Patented method removes undesirable resins from birch and other wood sources
The U.S. Patent and Trademark Office has issued patent No. 8,052,840 to Davit Sharoyan, senior staff scientist, Ashland Water Technologies.
What is it?
Titled "Pulping additives for a reduction of resin from Kraft pulp," the patent is a method for removing triterpene and triterpenoid resin from wood bark and chips processed in a Kraft pulping process. If not effectively removed, the resins may create problems later in the papermaking process or form deposits on papermaking equipment surfaces.
Birch resin is particularly difficult to remove because it contains betulin, a naturally occurring triterpenyl alcohol in its bark. Betulin has a significantly higher melting point than the other pitch components and doesn't fully dissolve during the Kraft process, creating problems in the papermaking equipment.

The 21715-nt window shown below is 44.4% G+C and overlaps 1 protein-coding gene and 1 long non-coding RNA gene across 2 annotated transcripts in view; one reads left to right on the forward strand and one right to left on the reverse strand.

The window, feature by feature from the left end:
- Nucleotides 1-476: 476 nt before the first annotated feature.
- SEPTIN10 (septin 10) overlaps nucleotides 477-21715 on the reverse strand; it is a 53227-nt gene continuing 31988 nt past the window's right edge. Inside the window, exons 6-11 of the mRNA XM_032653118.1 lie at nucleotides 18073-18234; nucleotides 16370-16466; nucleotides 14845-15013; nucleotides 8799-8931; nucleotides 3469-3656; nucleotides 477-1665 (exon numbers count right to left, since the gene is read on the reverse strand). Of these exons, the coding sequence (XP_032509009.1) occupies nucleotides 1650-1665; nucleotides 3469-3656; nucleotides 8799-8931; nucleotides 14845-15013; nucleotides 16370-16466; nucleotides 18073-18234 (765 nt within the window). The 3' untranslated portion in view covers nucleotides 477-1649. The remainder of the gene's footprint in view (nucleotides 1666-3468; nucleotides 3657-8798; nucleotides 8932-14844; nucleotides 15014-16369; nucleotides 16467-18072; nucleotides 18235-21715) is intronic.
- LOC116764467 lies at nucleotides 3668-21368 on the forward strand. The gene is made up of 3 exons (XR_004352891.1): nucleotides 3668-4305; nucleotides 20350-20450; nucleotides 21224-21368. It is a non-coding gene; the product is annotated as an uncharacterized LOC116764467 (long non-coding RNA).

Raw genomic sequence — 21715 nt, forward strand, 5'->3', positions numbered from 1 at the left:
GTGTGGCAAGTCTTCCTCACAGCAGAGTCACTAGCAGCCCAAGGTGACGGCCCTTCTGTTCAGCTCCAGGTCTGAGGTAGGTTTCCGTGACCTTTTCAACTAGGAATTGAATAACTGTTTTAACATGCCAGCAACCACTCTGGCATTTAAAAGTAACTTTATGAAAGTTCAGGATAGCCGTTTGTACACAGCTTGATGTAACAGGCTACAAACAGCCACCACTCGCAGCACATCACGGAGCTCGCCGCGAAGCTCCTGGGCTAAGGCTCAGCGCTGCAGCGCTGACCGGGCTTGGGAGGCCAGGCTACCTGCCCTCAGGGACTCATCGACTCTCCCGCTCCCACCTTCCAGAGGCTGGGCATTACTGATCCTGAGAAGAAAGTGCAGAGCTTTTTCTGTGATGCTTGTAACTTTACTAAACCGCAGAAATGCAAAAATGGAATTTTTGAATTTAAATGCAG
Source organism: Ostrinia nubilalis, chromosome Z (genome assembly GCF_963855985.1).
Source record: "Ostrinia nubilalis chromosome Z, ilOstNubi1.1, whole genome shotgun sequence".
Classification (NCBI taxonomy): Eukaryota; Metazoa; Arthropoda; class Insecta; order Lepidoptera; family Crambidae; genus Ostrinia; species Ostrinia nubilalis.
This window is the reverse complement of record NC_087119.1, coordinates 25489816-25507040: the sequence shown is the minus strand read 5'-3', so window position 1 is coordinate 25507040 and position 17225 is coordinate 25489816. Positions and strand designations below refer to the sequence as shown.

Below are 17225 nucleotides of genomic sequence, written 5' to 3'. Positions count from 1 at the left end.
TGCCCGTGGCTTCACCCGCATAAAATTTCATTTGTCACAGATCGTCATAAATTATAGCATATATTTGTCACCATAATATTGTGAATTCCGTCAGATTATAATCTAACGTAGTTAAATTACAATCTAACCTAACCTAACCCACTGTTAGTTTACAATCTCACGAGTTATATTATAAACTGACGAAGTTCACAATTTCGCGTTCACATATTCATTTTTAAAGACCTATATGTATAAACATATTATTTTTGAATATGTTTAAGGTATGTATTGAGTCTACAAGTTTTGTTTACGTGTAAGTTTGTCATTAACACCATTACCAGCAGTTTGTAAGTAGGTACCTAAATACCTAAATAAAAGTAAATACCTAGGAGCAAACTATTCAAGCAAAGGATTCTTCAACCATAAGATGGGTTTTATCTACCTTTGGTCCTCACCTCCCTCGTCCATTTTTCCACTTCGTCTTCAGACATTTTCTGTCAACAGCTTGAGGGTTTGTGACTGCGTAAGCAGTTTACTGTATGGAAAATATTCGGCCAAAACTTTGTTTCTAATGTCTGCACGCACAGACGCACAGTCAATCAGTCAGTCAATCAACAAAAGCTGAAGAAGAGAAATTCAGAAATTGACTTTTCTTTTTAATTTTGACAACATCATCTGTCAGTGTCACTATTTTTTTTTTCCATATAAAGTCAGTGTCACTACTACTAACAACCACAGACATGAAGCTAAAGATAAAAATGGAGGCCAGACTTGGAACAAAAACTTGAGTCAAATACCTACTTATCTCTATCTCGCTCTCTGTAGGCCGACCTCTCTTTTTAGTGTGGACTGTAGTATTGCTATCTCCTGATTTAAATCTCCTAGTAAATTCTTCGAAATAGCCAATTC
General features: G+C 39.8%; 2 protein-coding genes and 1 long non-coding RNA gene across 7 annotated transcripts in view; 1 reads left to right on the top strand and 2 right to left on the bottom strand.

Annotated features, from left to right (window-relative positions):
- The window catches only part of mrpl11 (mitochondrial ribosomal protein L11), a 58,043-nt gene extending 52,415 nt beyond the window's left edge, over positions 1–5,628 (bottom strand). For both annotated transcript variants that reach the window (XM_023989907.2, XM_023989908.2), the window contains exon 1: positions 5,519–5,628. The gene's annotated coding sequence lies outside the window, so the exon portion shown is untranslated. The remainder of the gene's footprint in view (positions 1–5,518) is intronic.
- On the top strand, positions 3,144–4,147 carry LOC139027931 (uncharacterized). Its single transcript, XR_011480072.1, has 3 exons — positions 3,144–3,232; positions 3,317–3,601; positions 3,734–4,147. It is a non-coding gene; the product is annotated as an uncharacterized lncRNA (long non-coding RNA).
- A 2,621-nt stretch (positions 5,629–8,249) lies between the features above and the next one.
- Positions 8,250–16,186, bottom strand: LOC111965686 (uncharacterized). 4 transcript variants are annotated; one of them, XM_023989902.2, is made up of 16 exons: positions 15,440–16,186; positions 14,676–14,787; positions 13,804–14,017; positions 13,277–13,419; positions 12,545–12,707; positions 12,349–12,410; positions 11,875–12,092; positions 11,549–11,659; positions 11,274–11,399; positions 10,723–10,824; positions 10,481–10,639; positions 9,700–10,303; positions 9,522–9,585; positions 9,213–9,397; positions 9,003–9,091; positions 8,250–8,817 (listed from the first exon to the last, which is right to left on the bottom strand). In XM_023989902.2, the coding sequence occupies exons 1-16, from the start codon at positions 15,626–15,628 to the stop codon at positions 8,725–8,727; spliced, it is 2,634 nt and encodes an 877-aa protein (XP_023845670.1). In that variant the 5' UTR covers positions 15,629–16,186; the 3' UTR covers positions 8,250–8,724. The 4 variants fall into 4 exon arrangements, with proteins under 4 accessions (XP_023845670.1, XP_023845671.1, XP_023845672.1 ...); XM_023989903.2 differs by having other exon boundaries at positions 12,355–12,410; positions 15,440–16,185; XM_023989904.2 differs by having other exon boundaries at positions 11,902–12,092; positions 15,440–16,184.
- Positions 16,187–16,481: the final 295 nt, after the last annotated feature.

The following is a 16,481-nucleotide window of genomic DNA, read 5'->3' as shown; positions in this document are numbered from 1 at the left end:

Manufacturers can completely remove the birch bark before the Kraft process, but that means less paper will be produced. Therefore, a stronger additive is needed to reduce the betulin found in birch bark.
In the Kraft cooking process, the wood chips are cooked in huge pressurized vessels called digesters. Some digesters operate in batch manner and some in continuous processes. A typical digester produces about 1,000 tons of pulp per day. The process takes several hours at 130 to 180 °C (266 to 356 °F) and the solid pulp is then collected and washed.
Sharoyan's patented method combines wood chips, Kraft pulping liquor (a strongly alkaline solution used to separate out the cellulose fiber), oils from plant sources, and at least one poly(alkylene glycol)-based surfactant or rosin soap/tall oil, and sends it through the Kraft cooking process. The process extracts the triterpenyl alcohol from the wood chips without having to reduce or completely eliminate the bark prior to processing.
By using Sharoyan's mixture, the undesirable resins are removed from the birch wood. That means increased pulp yield for our manufacturers. The patented composition can also be used for other wood sources, such as eucalyptus and tropical hardwoods.